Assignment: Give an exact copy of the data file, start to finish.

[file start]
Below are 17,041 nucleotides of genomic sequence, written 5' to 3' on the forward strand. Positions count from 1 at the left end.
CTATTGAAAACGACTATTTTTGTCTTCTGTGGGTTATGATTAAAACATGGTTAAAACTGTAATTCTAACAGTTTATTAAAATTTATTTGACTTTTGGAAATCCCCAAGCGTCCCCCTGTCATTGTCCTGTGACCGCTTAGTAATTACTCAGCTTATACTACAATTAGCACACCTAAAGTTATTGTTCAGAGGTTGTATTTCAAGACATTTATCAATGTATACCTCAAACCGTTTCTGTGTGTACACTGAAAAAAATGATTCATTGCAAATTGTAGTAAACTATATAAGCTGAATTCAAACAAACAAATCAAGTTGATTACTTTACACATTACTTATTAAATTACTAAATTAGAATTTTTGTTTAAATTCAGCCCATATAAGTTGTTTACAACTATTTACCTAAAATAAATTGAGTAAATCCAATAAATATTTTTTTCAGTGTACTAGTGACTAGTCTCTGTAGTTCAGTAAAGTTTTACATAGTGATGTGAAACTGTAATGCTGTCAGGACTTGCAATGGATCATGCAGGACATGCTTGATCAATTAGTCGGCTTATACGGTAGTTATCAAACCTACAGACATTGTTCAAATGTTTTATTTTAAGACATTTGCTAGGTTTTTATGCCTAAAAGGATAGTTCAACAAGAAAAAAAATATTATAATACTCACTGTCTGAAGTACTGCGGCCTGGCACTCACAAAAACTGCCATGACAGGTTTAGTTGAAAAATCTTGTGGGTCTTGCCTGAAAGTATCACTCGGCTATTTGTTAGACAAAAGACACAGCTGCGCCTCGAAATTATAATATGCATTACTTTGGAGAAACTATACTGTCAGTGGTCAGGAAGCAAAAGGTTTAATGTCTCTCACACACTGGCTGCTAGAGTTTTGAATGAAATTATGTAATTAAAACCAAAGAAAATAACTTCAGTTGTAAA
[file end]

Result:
Below are 17,041 nucleotides of genomic sequence, written 5' to 3' on the forward strand. Positions count from 1 at the left end.
CTATTGAAAACGACTATTTTTGTCTTCTGTGGGTTATGATTAAAACATGGTTAAAACTGTAATTCTAACAGTTTATTAAAATTTATTTGACTTTTGGAAATCCCCAAGCGTCCCCCTGTCATTGTCCTGTGACCGCTTAGTAATTACTCAGCTTATACTACAATTAGCACACCTAAAGTTATTGTTCAGAGGTTGTATTTCAAGACATTTATCAATGTATACCTCAAACCGTTTCTGTGTGTACACTGAAAAAAATGATTCATTGCAAATTGTAGTAAACTATATAAGCTGAATTCAAACAAACAAATCAAGTTGATTACTTTACACATTACTTATTAAATTACTAAATTAGAATTTTTGTTTAAATTCAGCCCATATAAGTTGTTTACAACTATTTACCTAAAATAAATTGAGTAAATCCAATAAATATTTTTTTCAGTGTACTAGTGACTAGTCTCTGTAGTTCAGTAAAGTTTTACATAGTGATGTGAAACTGTAATGCTGTCAGGACTTGCAATGGATCATGCAGGACATGCTTGATCAATTAGTCGGCTTATACGGTAGTTATCAAACCTACAGACATTGTTCAAATGTTTTATTTTAAGACATTTGCTAGGTTTTTATGCCTAAAAGGATAGTTCAACAAGAAAAAAAATATTATAATACTCACTGTCTGAAGTACTGCGGCCTGGCACTCACAAAAACTGCCATGACAGGTTTAGTTGAAAAATCTTGTGGGTCTTGCCTGAAAGTATCACTCGGCTATTTGTTAGACAAAAGACACAGCTGCGCCTCGAAATTATAATATGCATTACTTTGGAGAAACTATACTGTCAGTGGTCAGGAAGCAAAAGGTTTAATGTCTCTCACACACTGGCTGCTAGAGTTTTGAATGAAATTATGTAATTAAAACCAAAGAAAATAACTTCAGTTGTAAA